Schools respond to staffing shortages


Pat Travis has been a permanent substitute this year, filling in for high staff absences.

Alaina Stewart and Josephine Duguid

The pandemic has not only affected families and people in general, but it has also affected schools. When the Omicron virus caused COVID numbers increased rapidly in December and January, teacher attendance went down quickly. Many teachers have been out with the virus or left because of the virus, which makes it hard to fill in the class with different substitutes and other teachers. Edison Intermediate School Principal Dr. Bolton knows that the current state of staff shortages and substitute teacher is troublesome. “I have a serious concern about the staff shortage not only in New Jersey around the country,” he said.

While the staff shortage is affecting the staff and teachers, it may not be having the same impact on students. Eighth grader Jaiya Leroy declared, “The staff shortage during Covid does not affect me personally because the amount of work has not changed.” 

A reason why this shortage might not be affecting some students is that teachers still work hard every day to create a lesson plan for the student’s curriculum. Teachers continuously have to make interesting lessons for the students even if they are home due to illness. Eighth grade ELA teacher Mrs. Swenson knows firsthand what it feels like to create lessons from home every day. “It is difficult because you’re not in the classroom, so things have to be modified and done differently. But it’s wonderful to have Google Classroom whereas years ago you would have to photocopy worksheets and leave them on your desk. Now everything has to be pushed out from Google Classroom. You do have to move things around to make lessons work without you, but it is doable thanks to Google Classroom.”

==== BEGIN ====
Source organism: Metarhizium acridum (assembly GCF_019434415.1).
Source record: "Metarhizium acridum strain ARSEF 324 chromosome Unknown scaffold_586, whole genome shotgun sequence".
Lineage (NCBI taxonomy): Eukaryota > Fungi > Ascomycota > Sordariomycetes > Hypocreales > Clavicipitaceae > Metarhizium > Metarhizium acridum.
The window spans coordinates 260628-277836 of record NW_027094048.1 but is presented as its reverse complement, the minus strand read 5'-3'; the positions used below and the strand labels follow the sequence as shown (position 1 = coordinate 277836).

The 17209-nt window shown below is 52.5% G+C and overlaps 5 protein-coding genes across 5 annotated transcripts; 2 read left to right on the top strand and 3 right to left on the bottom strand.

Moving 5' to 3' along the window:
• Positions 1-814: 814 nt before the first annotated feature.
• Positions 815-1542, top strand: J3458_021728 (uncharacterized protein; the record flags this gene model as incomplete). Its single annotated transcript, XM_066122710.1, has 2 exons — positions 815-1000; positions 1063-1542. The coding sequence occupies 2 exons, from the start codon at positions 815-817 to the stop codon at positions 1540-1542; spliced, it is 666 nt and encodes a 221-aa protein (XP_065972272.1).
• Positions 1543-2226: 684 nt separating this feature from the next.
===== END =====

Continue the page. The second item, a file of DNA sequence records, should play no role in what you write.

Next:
While COVID has affected many teachers causing a staff shortage, there are other very important people to the school that have been affected: substitutes. With teachers being absent more and more, substitutes have had to fill in for much more classes. Some permanent substitutes, that are here for the whole year, have some thoughts on the school staff shortage. Permanent substitute Ms. Janice Vena declared, “I do have to substitute a lot more classes because of the staff shortage, but I enjoy helping out whenever I can.” 

Substitutes have had a lot more work on their plates than in previous years. Permanent substitute Mr. Pat Travis said, “My usual is to substitute for two or three different teachers a day. The staff shortage has made my job more hectic because I have to move around so much. I go into a bunch of different classes. However, it’s also more fun because I get to interact with many more students than I did before.” 

In addition to having permanent substitutes to help during the whole school year, Dr. Bolton keeps his eye open to recruiting any new employees. “We try to actively recruit teachers and go to job fairs, and our Human Resources Specialist is on top of actively searching out the best candidates for jobs,” he explained.

 They also look into the younger “generation” of teaching candidates like student teachers. Dr. Bolton added, “There are people that we have recruited from college programs. We think student teachers are a great option because we train them, and if they are really good, we keep them for job openings.” 

The staff of Edison Intermediate School and other schools around the country have been working hard to keep educating students and feeding them the information they need during this hard time.